Al Fayoum: one of Egypt’s oldest cities and home to a large fertile basin in the middle of the desert. Often (erroneously) referred to as an oasis, the area is a charming amalgamation of lush farmlands, powder perfect dunes, glasslike saltwater lakes, and awe-inspiring archaeological sites.
Our view on the drive over was littered with thriving plots of sugarcane and wheat crops guarded by galabeya-wearing scarecrows (much to my ausement). Proud white herons elegantly loiter in the marshes while burly buffalo laze in the shade of lanky date palms. Watching these idyllic scenes whir past, it’s hard to believe that it’s a mere two hours south of Cairo.
My parents and I decided to make a (very) impromptu trip to Fayoum at the end of last month. The whole plan came together within about 45 minutes and before I knew it I had scouted a pet-friendly villa on booking.com and packed a bag for a two-night stay. We headed out early the next morning and made it to Tunis Village just in time for brunch.
At first glance, you might say that Tunis Village looks like your average small Egyptian neighbourhood, but it is in my opinion the antithesis of average. The air is clean, the people incredibly warm, and the streets are positively teeming with character at every twist and turn. Historically a little-known fishing community on the shore of Lake Qaroun, Tunis Village is now regarded as a hub for art, culture and most importantly, handmade pottery.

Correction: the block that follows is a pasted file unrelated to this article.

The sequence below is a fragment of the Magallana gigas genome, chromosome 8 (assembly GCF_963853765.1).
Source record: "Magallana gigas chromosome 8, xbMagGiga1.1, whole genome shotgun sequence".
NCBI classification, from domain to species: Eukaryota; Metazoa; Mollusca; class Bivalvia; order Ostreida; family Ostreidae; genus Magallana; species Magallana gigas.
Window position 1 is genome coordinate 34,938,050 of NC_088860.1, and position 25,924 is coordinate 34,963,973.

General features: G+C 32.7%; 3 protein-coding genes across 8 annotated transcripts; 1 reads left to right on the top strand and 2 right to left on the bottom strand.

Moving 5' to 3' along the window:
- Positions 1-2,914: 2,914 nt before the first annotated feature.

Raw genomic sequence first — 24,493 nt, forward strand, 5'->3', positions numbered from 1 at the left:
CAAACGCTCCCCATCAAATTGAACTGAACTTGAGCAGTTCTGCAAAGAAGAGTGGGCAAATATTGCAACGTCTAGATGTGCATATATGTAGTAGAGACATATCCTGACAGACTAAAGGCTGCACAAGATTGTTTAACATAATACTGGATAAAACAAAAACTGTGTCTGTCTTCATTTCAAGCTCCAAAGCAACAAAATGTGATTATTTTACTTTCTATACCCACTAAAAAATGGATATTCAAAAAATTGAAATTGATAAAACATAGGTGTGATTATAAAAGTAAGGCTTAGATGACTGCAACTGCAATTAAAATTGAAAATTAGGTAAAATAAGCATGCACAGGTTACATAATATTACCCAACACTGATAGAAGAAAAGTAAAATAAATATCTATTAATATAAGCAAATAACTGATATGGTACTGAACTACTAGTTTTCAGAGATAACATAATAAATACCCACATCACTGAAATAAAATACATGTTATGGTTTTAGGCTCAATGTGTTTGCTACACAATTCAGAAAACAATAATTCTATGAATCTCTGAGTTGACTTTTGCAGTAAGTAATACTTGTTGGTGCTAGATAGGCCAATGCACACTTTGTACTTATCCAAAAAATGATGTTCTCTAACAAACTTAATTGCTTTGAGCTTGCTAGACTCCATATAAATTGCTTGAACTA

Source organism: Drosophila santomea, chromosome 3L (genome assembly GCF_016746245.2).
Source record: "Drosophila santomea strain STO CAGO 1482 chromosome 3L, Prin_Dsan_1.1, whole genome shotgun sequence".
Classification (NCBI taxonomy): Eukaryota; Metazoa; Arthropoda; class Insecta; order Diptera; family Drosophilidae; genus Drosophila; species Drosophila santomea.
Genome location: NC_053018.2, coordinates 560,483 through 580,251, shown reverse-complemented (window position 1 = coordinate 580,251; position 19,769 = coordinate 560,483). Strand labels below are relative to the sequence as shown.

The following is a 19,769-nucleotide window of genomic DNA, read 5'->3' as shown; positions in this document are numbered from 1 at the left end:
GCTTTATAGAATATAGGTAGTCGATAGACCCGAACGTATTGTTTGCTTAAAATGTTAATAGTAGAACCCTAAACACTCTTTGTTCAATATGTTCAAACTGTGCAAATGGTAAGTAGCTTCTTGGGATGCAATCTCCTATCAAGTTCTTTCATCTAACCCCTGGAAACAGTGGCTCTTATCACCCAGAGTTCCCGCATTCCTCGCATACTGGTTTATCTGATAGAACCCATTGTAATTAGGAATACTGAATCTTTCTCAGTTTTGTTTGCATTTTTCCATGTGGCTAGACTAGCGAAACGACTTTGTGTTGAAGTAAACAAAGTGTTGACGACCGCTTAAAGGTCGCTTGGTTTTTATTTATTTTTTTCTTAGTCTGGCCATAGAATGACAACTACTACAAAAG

It all started in the 1980s when swiss potter Evelyne Porret became enamored with Tunis’s rural charm and decided open the village’s first pottery studio there. She went on to train countless local children in the craft, effectively giving birth to a whole new wave of potters and artisans, many of whom have now opened their own pottery studios. Each winter, Tunis hosts the country’s biggest pottery festival which draws in vendors and visitors from far and wide.
Before I proceed, I need to make one thing very clear: this is not a vegan travel guide. I know, you’re shocked and appalled – but before you click away allow me to explain what I mean by that. Fayoum, while breathtakingly beautiful and filled with all sorts of surprises, isn’t exactly a vegan foodie haven. I was of course able to find and feast on vegan fare (more on that later), but I need to be honest and say that it wasn’t anything overtly special. Truth be told however, there is so much to see and enjoy in Fayoum, I didn’t terribly mind that food didn’t take center-stage for once.
As far as accommodation goes in Tunis Village, there really is something to suit every budget. You can choose from a few eco-lodges, a handful of privately owned villas and chalets, as well as a very upscale boutique hotel. Because we were travelling with a dog, we opted for a pet-friendly 2-bedroom villa just off of the main strip in the village which fit the bill perfectly. It was quite spacious, eclectically decorated, and featured a fully functional kitchen (which definitely came in handy, given the dearth of dining options). It also had a lovely little terrace and garden where we spent a considerable amount of time soaking up the peaceful outdoors.